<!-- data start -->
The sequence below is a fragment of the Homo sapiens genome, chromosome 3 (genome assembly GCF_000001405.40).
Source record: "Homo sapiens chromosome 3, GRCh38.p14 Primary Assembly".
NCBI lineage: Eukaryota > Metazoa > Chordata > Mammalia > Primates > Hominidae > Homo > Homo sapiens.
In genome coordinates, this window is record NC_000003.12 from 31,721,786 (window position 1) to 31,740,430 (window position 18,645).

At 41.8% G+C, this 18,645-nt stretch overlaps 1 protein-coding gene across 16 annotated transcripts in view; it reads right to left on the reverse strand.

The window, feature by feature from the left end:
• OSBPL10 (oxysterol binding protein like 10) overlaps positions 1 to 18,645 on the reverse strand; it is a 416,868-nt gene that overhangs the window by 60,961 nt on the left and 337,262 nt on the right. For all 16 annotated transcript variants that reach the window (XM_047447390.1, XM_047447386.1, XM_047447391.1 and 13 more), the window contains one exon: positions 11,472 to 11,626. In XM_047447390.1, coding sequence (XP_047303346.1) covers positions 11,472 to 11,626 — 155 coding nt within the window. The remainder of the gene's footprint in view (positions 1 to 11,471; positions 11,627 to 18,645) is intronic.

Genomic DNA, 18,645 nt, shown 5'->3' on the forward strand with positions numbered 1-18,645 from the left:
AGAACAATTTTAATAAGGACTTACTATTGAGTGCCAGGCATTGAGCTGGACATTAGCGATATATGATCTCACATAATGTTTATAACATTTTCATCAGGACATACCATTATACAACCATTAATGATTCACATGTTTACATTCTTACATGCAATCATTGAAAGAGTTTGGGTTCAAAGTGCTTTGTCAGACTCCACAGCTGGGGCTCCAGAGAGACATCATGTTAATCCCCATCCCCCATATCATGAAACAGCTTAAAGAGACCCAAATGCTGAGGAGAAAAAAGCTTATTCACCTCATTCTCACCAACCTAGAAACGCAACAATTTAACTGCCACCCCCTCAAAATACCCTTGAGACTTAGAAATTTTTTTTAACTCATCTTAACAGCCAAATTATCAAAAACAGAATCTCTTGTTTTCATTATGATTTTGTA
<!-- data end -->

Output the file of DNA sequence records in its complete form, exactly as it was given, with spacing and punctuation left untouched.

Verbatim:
The sequence below is a fragment of the Homo sapiens genome, chromosome 3 (genome assembly GCF_000001405.40).
Source record: "Homo sapiens chromosome 3, GRCh38.p14 Primary Assembly".
NCBI lineage: Eukaryota > Metazoa > Chordata > Mammalia > Primates > Hominidae > Homo > Homo sapiens.
In genome coordinates, this window is record NC_000003.12 from 31,721,786 (window position 1) to 31,740,430 (window position 18,645).

At 41.8% G+C, this 18,645-nt stretch overlaps 1 protein-coding gene across 16 annotated transcripts in view; it reads right to left on the reverse strand.

The window, feature by feature from the left end:
• OSBPL10 (oxysterol binding protein like 10) overlaps positions 1 to 18,645 on the reverse strand; it is a 416,868-nt gene that overhangs the window by 60,961 nt on the left and 337,262 nt on the right. For all 16 annotated transcript variants that reach the window (XM_047447390.1, XM_047447386.1, XM_047447391.1 and 13 more), the window contains one exon: positions 11,472 to 11,626. In XM_047447390.1, coding sequence (XP_047303346.1) covers positions 11,472 to 11,626 — 155 coding nt within the window. The remainder of the gene's footprint in view (positions 1 to 11,471; positions 11,627 to 18,645) is intronic.

Genomic DNA, 18,645 nt, shown 5'->3' on the forward strand with positions numbered 1-18,645 from the left:
AGAACAATTTTAATAAGGACTTACTATTGAGTGCCAGGCATTGAGCTGGACATTAGCGATATATGATCTCACATAATGTTTATAACATTTTCATCAGGACATACCATTATACAACCATTAATGATTCACATGTTTACATTCTTACATGCAATCATTGAAAGAGTTTGGGTTCAAAGTGCTTTGTCAGACTCCACAGCTGGGGCTCCAGAGAGACATCATGTTAATCCCCATCCCCCATATCATGAAACAGCTTAAAGAGACCCAAATGCTGAGGAGAAAAAAGCTTATTCACCTCATTCTCACCAACCTAGAAACGCAACAATTTAACTGCCACCCCCTCAAAATACCCTTGAGACTTAGAAATTTTTTTTAACTCATCTTAACAGCCAAATTATCAAAAACAGAATCTCTTGTTTTCATTATGATTTTGTA